The first thing to note is the pixel structure – there barely is one. The Glyph benefits from using a brand new type of display VRD (virtual retina display) technology which is essentially an evolution of the now decades old DLP technology (Digital Light Processing), which uses thousands of controlled, spinning mirrors to reflect light into a user’s eyes. Texas Instruments saw what Avegant had in mind and chose them to be the first to integrate their newer, more advanced chips – now with reduced distance between each adjacent mirror. This means the screen door effect you get with other displays when viewed at close range is almost eliminated. Because the separation of pixels are almost eliminated, the perceived resolution is actually much higher and more realistic. The current prototype utilises 2 x 720 displays (one for each eye) but my perception of the image would have put it far beyond. The image sparkles as a result.
One interesting thing to note is that the team have designed the unit with a deliberate ability to reconnect with the real world easily. To explain, your vertical FOV is not entirely occluded, so those who are worried about being disconnected from reality when using the Glyph in public be assured the compromise on show here works quite well.
DLP displays were always hailed for their brightness, that is evident here in spaces. Colours too are incredibly vibrant, natural and, ignoring stereoscopy, have a three dimensional quality to them. It feels as if you’re gazing at an open window in a darkened room as light spills into your eyes in a way that feels extremely natural. My only criticism would be a tendency for bright whites to look a little hot, but in fairness this could be due to the source video.
But this is an HMD of dual functionality. Next to the first rate image, any shortcomings in the audio would of course be amplified, so the team designed and built custom titanium drivers. These drivers are complimented by ear cups with cavities sculpted to produce exactly the kind of found the team were looking for. The team iterated over many designs before they found what they were listening for, something that works well with music of all genres and movies too. Has all that work paid off, yes indeed it has. I listened to various audio tracks and bass felt taught and fast whilst low frequency response still low enough to give depth. Vocals were transparent with no sibilants (despite that titanium) and good stereo imaging was evident. The limited movie time I had showed the headphones capable of an excellent soundstage, but in truth I’d need to sit with full length movies to give my full verdict here. One thing is clear, they sound damn good. Volume is controlled via a neat dial on the right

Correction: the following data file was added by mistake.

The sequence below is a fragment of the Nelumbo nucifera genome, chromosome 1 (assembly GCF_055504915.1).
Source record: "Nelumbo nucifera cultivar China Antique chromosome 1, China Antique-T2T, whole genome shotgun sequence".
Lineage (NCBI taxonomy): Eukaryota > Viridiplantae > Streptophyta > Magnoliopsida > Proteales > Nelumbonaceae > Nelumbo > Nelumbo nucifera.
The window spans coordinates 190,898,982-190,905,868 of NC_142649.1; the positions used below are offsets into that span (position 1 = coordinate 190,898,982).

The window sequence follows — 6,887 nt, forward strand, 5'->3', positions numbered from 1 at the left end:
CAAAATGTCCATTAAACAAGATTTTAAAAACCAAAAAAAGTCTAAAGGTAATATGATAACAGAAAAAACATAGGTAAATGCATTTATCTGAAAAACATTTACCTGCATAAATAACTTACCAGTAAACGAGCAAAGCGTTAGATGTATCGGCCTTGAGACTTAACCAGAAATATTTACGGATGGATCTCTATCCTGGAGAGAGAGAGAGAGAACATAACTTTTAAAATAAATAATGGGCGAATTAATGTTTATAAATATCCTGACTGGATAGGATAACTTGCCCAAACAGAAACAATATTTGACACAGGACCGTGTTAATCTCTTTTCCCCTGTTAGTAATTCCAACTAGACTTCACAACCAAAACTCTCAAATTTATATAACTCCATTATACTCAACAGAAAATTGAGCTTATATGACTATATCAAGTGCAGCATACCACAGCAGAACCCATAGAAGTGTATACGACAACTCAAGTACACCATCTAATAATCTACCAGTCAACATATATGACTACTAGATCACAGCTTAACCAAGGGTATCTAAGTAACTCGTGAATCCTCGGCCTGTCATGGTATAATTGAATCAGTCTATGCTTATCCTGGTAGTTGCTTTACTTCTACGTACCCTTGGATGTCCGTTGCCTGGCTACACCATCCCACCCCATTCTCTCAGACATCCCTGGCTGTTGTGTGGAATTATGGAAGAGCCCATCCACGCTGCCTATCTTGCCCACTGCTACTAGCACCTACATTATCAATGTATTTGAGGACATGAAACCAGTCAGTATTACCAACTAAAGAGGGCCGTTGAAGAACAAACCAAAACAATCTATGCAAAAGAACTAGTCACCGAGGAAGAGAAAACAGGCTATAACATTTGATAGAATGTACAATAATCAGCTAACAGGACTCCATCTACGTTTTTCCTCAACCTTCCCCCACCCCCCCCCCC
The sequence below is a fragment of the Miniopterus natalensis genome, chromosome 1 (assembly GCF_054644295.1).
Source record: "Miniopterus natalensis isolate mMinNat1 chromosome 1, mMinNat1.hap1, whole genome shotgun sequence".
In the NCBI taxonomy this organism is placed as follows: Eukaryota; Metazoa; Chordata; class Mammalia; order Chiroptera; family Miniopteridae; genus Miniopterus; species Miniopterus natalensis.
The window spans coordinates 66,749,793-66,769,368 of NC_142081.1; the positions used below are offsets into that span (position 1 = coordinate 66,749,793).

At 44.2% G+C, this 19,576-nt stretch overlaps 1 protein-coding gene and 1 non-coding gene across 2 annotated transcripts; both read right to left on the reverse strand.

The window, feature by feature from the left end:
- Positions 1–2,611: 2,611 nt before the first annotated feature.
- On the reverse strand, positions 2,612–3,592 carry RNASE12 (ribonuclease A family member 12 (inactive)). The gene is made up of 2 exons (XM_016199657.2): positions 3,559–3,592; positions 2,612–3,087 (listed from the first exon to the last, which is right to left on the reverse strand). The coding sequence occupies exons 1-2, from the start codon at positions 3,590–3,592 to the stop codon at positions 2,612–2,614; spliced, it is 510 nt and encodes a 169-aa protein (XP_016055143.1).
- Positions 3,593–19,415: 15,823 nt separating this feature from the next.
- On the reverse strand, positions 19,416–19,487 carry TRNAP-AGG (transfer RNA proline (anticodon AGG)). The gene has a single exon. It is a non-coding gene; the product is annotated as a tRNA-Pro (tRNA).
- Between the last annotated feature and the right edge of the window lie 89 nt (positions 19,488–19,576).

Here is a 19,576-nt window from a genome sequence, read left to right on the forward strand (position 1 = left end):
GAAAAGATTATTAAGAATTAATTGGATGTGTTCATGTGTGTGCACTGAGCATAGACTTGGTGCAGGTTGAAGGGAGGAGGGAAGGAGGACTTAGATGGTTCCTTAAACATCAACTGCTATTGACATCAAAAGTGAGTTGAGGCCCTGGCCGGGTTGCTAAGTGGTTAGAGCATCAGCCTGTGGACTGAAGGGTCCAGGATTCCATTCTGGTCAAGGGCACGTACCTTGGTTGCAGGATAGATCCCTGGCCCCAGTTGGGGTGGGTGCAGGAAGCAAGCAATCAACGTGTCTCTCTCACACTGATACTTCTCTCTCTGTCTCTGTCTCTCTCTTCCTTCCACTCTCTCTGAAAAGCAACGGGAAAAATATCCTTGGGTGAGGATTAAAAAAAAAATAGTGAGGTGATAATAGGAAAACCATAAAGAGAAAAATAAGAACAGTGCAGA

This is a prattle device of course, so what of battery life. The eventual target is to run for 3 hours on a single charge, that’s in AV mode. Enough for a movie or a decent gaming session for sure, albeit falling some way of the requirements of long distant travellers for sure.
Gaming and What’s Next for Glyph
The Glyph includes an accelerometer based head tracking unit for the purposes of providing possible input to attached mobile devices. It employs Bluetooth 4 to pair with and exchange data. The Glyph isn’t being designed as a gaming headset, but the team felt strongly that giving developers the ability to customise or develop games that work with the HMD was important. It certainly isn’t the team’s primary focus however.
Avegant are gearing up for a Kickstarter campaign due to kick off January 22nd. The Glyph is being pitched at $499 per unit, but neither reward tiers or a target amount for the campaign have yet been decided. On the subject of a future versions of the Glyph with either an increased resolution or an increased FOV, ultimately targeted at Virtual Reality, the team remain open minded.
The Glyph is an intriguing package with a dazzling display and top tier audio capabilities. Avegant are working very hard to ensure that bleeding edge design can work effectively in reality and have their eye on the desirability factor that makes consumer electronics. It’ll be intriguing to see how the Kickstarter fairs with the unit at that price point and beyond how the general public receive such a unique product. We wish Avagent the best of luck with the project.
We’ll also have an interview with the team up for you soon.